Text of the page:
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My Name is Mary Sutter

Oliveira, Robin

Last Updated: Feb-12-2012
Annotated by:
McEntyre, Marilyn

Primary Category: Literature / Fiction

Genre: Novel

Summary:

Mary Sutter has been trained as a midwife by her widowed mother, and has demonstrated an unusual aptitude.  She is an eager learner, but her deepest desire is to be a surgeon.  No medical school will take her, however.  As reports reach her home town of Albany of the escalation toward civil war around Washington DC, and in the wake of a disappointment in love,  she decides to board a train and offer her services to Dorothea Dix as a nurse.  Though Miss Dix refuses her on the grounds of her youth, Mary finds her way into apprenticeship with a surgeon who, as the numbers of injured climb, needs all the hands he can get.  Slowly and grudgingly, he comes to accept her as a competent assistant and, eventually, to teach her as a respected apprentice, and the remarkable companion she has become to him.  She learns surgery in the most grueling circumstances possible, amputating shattered limbs of young men, many of whom die anyway of infection or water-borne diseases.  In the course of her sojourn in Washington she meets John Hay and, through him, President Lincoln, whose compassionate attention she manages to direct to the dire need for medical supplies.  Two men love her not only for her intelligence and courage, but for the passion she brings to the hard-won skill that, though it cannot save her brother from the respiratory illness that is rampant in the camps, or her sister from a disastrous childbirth, saves many lives and makes a wider way for women of her generation who find themselves called to medicine.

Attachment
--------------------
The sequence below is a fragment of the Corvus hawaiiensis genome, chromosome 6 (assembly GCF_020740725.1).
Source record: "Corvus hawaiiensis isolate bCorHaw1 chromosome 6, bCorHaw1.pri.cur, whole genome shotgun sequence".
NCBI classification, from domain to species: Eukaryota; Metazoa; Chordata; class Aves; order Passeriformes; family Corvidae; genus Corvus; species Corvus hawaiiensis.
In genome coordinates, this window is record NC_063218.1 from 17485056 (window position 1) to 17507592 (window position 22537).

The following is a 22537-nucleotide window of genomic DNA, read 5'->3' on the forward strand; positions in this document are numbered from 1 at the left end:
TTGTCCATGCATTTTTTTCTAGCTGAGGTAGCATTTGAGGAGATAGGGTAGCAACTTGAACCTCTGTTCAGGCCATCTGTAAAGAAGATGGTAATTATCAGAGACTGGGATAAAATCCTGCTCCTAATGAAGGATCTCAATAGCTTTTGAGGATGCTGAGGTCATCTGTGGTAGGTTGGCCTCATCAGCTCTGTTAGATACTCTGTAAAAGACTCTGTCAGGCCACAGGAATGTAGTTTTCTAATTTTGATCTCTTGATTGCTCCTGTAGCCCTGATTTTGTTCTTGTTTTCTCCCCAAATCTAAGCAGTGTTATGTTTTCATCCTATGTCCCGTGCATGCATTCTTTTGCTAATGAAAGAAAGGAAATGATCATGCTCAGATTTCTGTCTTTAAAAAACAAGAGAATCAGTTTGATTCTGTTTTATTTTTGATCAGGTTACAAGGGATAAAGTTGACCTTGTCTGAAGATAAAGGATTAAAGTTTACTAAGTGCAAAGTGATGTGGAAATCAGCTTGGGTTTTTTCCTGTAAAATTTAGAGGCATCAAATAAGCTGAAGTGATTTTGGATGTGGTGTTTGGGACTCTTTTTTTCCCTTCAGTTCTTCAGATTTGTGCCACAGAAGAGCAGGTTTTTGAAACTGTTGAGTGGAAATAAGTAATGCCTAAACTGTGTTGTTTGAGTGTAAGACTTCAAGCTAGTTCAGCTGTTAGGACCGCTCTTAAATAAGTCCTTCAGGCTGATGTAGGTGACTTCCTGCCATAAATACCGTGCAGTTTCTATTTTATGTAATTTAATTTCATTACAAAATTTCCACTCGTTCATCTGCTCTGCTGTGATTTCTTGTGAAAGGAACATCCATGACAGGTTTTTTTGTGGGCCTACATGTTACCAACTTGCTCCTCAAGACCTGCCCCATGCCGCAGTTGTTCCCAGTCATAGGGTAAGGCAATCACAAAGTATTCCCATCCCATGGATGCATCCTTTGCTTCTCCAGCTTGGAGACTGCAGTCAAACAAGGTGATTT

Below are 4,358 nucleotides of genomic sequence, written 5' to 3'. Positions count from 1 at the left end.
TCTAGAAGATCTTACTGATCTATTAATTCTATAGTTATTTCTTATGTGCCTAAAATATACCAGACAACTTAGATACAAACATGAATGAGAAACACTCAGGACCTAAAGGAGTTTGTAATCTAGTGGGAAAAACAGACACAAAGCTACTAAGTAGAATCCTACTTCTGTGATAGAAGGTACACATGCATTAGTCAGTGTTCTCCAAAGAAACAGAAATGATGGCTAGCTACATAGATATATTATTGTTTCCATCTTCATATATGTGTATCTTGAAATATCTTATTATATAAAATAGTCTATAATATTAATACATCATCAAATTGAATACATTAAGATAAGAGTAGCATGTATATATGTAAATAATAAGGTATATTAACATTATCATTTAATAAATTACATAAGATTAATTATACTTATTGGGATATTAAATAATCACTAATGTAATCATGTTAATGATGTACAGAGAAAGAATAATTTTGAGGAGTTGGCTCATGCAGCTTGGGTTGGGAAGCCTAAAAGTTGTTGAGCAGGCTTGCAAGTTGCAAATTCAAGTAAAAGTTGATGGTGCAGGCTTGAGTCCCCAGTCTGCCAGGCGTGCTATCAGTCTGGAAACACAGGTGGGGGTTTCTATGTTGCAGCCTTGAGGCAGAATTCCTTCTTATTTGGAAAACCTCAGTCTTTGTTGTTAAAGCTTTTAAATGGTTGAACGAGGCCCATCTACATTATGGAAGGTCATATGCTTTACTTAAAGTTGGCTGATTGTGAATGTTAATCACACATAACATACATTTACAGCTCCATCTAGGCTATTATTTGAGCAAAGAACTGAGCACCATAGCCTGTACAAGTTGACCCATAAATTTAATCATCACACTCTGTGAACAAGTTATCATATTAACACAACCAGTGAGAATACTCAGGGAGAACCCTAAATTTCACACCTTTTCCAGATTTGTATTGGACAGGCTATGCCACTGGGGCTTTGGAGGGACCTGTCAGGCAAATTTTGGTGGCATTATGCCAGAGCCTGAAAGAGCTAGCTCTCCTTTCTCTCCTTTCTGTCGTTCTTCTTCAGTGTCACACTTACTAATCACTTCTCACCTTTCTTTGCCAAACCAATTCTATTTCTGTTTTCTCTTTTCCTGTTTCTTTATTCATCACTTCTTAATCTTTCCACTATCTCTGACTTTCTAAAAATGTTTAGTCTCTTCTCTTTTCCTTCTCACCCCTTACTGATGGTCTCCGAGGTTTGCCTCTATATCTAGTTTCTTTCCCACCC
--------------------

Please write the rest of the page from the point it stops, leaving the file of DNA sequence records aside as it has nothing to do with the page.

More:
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Summary: